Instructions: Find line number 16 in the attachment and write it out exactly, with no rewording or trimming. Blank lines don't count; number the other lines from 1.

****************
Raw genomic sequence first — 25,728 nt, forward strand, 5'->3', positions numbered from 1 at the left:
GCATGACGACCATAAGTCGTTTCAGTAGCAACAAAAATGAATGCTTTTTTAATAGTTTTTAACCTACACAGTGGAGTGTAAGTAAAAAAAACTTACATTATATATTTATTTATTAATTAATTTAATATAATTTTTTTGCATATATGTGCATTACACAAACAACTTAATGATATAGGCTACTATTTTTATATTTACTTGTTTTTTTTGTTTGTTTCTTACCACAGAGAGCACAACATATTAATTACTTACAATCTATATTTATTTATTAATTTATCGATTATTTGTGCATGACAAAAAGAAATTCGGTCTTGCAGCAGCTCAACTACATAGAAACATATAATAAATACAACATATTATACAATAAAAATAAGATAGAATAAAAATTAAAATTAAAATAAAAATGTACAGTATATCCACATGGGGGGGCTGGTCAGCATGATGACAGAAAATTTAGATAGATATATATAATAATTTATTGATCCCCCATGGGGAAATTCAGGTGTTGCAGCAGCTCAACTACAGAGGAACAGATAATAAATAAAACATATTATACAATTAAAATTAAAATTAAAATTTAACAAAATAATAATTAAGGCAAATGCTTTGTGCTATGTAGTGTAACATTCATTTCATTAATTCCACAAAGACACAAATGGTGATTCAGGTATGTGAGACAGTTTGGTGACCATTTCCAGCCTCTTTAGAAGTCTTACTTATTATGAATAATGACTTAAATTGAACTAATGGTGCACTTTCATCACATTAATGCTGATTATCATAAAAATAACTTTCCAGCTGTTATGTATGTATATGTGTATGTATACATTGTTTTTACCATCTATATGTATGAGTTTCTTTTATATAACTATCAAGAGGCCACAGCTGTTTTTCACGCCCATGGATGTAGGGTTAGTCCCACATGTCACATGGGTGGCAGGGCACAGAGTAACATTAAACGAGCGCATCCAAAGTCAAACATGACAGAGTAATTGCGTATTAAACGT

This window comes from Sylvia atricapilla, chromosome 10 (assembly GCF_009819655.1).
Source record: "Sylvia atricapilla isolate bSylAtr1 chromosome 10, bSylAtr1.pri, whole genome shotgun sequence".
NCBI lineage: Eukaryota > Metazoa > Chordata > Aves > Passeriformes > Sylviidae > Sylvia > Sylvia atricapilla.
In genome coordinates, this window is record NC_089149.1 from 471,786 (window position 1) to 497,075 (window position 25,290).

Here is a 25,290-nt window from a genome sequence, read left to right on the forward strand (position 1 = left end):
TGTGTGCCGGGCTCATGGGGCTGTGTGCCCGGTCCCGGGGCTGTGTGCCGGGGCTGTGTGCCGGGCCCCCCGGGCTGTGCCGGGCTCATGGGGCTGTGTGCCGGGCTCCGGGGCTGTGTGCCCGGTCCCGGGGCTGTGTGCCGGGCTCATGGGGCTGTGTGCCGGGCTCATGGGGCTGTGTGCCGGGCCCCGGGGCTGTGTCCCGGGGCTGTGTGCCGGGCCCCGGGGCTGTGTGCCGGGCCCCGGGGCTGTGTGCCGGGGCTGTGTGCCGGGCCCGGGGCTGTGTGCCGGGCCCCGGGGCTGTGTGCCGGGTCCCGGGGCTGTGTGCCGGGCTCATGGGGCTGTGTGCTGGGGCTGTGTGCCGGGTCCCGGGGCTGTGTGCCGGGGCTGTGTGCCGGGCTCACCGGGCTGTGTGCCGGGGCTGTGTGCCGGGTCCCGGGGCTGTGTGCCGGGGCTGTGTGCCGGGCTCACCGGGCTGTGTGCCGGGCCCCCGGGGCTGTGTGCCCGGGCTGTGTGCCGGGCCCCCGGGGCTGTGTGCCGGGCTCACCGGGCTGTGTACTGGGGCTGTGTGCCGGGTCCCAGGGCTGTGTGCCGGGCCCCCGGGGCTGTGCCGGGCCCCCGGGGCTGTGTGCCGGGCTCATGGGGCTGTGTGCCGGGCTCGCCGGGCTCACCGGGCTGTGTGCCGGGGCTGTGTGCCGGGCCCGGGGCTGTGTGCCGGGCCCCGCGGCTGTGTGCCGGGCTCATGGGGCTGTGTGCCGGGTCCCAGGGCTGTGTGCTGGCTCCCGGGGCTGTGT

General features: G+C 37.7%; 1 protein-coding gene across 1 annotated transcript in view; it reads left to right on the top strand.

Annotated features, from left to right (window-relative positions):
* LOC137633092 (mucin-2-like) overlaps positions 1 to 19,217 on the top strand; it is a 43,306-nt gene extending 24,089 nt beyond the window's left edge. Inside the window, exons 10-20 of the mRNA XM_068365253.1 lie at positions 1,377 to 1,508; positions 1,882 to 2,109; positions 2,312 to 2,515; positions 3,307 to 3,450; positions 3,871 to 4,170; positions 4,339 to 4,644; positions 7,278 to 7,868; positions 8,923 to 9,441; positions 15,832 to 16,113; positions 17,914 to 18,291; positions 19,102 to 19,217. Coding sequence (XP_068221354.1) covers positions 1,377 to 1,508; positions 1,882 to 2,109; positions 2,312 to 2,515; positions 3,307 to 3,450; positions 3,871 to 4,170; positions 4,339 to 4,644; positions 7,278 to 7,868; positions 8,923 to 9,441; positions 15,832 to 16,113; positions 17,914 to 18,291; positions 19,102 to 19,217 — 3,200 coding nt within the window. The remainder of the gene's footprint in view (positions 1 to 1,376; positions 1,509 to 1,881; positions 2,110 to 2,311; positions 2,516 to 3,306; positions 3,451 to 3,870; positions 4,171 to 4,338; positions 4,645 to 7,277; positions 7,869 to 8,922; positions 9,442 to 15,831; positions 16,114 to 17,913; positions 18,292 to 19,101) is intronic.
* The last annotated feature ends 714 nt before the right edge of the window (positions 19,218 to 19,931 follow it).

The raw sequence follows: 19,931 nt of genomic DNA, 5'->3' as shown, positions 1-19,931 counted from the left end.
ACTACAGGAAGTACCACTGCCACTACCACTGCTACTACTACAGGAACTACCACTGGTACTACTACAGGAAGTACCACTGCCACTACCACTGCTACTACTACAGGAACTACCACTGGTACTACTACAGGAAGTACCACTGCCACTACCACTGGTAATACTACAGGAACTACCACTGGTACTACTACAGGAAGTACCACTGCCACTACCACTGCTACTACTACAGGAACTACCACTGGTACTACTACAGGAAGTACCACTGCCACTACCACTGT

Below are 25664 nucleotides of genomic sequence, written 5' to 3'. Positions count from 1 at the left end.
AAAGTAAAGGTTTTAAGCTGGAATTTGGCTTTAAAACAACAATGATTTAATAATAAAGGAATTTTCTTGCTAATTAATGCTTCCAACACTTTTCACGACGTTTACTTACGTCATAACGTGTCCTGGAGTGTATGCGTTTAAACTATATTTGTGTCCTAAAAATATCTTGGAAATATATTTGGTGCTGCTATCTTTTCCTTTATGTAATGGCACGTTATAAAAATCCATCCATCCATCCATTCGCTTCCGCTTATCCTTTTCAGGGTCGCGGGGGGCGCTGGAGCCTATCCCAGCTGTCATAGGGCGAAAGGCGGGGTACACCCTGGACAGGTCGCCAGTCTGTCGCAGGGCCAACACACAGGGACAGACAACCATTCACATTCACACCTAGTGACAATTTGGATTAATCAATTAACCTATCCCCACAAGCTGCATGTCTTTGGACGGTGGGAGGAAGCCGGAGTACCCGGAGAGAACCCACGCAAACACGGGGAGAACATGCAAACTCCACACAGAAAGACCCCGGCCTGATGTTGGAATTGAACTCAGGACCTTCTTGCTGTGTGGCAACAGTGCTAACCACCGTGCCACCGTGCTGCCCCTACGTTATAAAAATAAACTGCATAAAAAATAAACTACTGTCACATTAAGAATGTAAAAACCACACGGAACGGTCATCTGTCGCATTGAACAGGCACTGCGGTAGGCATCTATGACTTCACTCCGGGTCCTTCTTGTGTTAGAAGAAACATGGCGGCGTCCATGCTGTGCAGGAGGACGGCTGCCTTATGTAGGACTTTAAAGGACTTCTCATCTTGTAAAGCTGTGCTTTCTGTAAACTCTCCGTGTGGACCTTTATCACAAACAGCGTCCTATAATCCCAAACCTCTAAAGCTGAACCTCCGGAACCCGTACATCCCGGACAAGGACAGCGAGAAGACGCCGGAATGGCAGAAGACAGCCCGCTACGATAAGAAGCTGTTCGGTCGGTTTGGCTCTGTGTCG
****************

AAAGTAAAGGTTTTAAGCTGGAATTTGGCTTTAAAACAACAATGATTTAATAATAAAGGAATTTTCTTGCTAATTAATGCTTCCAACACTTTTCACGACGTTTACTTACGTCATAACGTGTCCTGGAGTGTATGCGTTTAAACTATATTTGTGTCCTAAAAATATCTTGGAAATATATTTGGTGCTGCTATCTTTTCCTTTATGTAATGGCACGTTATAAAAATCCATCCATCCATCCATTCGCTTCCGCTTATCCTTTTCAGGGTCGCGGGGGGCGCTGGAGCCTATCCCAGCTGTCATAGGGCGAAAGGCGGGGTACACCCTGGACAGGTCGCCAGTCTGTCGCAGGGCCAACACACAGGGACAGACAACCATTCACATTCACACCTAGTGACAATTTGGATTAATCAATTAACCTATCCCCACAAGCTGCATGTCTTTGGACGGTGGGAGGAAGCCGGAGTACCCGGAGAGAACCCACGCAAACACGGGGAGAACATGCAAACTCCACACAGAAAGACCCCGGCCTGATGTTGGAATTGAACTCAGGACCTTCTTGCTGTGTGGCAACAGTGCTAACCACCGTGCCACCGTGCTGCCCCTACGTTATAAAAATAAACTGCATAAAAAATAAACTACTGTCACATTAAGAATGTAAAAACCACACGGAACGGTCATCTGTCGCATTGAACAGGCACTGCGGTAGGCATCTATGACTTCACTCCGGGTCCTTCTTGTGTTAGAAGAAACATGGCGGCGTCCATGCTGTGCAGGAGGACGGCTGCCTTATGTAGGACTTTAAAGGACTTCTCATCTTGTAAAGCTGTGCTTTCTGTAAACTCTCCGTGTGGACCTTTATCACAAACAGCGTCCTATAATCCCAAACCTCTAAAGCTGAACCTCCGGAACCCGTACATCCCGGACAAGGACAGCGAGAAGACGCCGGAATGGCAGAAGACAGCCCGCTACGATAAGAAGCTGTTCGGTCGGTTTGGCTCTGTGTCG